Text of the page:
What you can do
Apart from supporting the work of organisations like Amnesty International USA, which is insightful in highlighting the importance of fixing human rights abuses domestically as well as internationally, don’t be afraid to engage with Americans on your travels about such issues.

Richard Hanson, Managing Director of our leading US holiday supplier, Trek America:
“Don’t go to areas you’ve been advised not to because you’re too cool for school. US has guns.”

Natalie Morawietz, co-founder of our supplier Infinite Adventures:
"One thing that annoys me is that Europeans come here and are quick to complain about Americans. The guns, the food, the obesity etc. But I try to tell people that America has a different culture and so like, other countries on your travels, you need to try and embrace that, talk to people and hear their arguments. You don’t have to agree with them, but you don’t have to be rude about it. Just give them a chance and hear their points of view, as you can learn something too."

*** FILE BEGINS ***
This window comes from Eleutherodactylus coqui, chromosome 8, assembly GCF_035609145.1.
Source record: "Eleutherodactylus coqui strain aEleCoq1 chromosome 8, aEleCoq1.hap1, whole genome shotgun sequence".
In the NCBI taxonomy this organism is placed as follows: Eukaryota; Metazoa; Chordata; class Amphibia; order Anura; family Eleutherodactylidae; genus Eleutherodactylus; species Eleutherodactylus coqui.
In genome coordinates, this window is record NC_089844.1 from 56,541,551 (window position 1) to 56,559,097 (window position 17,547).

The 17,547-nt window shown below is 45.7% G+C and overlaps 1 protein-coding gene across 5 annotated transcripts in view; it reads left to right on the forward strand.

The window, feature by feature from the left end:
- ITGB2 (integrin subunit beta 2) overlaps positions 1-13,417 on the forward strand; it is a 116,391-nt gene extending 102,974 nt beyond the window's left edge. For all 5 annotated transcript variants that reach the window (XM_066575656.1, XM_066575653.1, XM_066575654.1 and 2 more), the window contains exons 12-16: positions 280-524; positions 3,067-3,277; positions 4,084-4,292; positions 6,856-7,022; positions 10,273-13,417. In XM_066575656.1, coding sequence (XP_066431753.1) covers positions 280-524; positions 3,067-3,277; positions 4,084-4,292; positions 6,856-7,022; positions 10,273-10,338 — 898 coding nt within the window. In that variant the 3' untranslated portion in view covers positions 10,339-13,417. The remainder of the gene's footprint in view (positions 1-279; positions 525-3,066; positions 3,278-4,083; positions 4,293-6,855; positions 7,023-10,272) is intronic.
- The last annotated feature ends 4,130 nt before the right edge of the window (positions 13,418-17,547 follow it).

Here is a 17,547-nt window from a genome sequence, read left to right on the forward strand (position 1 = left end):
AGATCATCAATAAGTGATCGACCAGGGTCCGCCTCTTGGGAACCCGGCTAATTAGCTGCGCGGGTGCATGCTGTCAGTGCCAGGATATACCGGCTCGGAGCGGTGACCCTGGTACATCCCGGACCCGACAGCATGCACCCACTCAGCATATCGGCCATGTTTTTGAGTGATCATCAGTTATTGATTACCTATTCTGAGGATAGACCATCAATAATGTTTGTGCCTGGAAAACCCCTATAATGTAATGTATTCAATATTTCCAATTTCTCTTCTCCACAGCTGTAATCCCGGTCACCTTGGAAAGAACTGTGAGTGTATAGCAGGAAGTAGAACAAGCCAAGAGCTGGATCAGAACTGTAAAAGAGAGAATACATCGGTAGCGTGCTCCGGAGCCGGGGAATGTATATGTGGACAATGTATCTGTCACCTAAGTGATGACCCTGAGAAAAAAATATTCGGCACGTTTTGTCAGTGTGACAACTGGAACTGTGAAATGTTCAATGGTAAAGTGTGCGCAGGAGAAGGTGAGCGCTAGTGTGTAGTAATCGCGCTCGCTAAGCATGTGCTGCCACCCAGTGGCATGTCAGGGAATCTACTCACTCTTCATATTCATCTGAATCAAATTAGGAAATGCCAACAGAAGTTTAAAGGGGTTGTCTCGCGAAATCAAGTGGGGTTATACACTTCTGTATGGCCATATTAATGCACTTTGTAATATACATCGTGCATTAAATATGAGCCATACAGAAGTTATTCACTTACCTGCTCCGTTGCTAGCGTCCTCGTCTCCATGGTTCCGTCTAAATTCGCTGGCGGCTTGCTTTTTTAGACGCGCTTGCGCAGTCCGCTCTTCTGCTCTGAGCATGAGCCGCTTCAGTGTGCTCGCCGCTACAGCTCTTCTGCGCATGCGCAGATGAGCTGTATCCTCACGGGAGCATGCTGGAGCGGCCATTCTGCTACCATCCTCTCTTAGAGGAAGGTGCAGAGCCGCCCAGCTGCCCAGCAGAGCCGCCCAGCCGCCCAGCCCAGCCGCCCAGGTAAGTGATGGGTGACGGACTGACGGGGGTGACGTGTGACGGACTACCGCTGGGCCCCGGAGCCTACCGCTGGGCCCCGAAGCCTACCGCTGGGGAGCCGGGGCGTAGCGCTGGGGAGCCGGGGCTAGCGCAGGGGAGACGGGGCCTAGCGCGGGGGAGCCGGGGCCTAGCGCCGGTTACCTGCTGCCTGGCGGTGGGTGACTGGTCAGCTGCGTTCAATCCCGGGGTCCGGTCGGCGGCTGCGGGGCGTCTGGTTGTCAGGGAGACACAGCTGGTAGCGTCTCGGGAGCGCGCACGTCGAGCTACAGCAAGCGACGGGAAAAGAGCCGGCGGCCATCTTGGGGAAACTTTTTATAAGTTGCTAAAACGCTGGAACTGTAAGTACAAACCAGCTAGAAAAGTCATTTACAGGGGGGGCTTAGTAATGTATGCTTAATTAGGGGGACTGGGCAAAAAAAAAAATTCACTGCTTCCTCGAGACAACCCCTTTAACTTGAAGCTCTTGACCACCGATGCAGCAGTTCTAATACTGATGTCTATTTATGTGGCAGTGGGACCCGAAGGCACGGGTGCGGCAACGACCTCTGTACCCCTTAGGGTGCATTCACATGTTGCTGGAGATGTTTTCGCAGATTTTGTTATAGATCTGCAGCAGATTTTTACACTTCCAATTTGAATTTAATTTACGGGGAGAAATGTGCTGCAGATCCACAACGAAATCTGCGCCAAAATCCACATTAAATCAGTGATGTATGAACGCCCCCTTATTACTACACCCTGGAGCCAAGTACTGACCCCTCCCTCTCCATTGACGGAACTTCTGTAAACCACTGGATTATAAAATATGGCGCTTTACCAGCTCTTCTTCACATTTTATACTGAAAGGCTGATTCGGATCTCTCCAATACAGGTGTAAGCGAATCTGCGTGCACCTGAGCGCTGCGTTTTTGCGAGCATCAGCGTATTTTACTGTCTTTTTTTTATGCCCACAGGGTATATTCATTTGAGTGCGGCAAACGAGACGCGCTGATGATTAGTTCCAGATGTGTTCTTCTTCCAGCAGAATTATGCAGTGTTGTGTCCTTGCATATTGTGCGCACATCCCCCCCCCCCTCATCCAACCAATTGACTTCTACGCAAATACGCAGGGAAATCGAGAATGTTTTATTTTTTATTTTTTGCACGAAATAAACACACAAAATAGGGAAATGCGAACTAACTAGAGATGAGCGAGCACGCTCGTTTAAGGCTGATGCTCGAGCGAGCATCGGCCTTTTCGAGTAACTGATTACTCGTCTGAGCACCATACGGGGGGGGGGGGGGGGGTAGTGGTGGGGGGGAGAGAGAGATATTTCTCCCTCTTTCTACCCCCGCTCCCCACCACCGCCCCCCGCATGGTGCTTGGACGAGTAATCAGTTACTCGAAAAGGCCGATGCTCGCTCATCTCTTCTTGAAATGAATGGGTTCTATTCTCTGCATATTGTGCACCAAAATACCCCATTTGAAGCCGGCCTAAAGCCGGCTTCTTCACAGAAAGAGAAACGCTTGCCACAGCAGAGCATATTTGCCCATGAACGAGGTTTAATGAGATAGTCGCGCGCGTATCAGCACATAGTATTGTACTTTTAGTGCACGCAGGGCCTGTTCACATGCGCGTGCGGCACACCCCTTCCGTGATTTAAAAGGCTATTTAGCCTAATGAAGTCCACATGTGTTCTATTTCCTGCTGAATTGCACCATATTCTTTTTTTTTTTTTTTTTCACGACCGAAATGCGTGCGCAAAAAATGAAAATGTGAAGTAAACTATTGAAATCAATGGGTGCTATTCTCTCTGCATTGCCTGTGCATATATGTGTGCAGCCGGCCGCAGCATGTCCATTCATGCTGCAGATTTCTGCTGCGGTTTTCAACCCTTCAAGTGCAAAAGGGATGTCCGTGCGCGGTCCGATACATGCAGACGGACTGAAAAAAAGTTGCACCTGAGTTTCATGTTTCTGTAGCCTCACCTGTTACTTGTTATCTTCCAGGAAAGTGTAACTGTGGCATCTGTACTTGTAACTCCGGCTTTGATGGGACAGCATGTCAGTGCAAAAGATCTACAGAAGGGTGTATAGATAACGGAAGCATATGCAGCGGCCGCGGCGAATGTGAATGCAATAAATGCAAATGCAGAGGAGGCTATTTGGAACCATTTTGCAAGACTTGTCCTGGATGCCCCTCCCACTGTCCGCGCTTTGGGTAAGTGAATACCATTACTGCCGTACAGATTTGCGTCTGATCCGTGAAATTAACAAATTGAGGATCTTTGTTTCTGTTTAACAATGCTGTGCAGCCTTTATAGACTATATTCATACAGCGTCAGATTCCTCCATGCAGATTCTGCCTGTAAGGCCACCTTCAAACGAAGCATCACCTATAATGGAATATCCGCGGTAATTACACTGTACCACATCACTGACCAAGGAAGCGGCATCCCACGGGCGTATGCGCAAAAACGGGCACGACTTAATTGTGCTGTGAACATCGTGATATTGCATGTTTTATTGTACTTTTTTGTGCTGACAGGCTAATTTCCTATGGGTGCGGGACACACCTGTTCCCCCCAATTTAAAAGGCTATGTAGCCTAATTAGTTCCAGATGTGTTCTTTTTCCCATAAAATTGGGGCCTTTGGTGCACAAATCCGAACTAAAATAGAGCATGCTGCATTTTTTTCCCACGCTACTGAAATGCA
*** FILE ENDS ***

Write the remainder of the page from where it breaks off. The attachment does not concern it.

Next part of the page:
People & Culture


Tribal tourism


We associate tribal culture more with Africa or Asia, but indigenous tribes of the USA play an important role in tourism too. The most politically correct term for indigenous Indian people is Native American, American Indian or use the full tribal name, such as Ute Indian. In addition, there are Alaska Natives and Native Hawaiians many of whom are keen to engage in tourism and have their stories told. You can go into large shopping malls and find Native American jewelry, but the sales of these are not going to go directly to the communities. Or, rather incongruously, many casinos are now run by Native Americans, so this is a big earner. If you want to spend your money with local tribes, but in a more ethical way, seek out their reservations, take a guided hike with someone from the local tribe if that is on offer, or take part in an educational workshop on site.

What you can do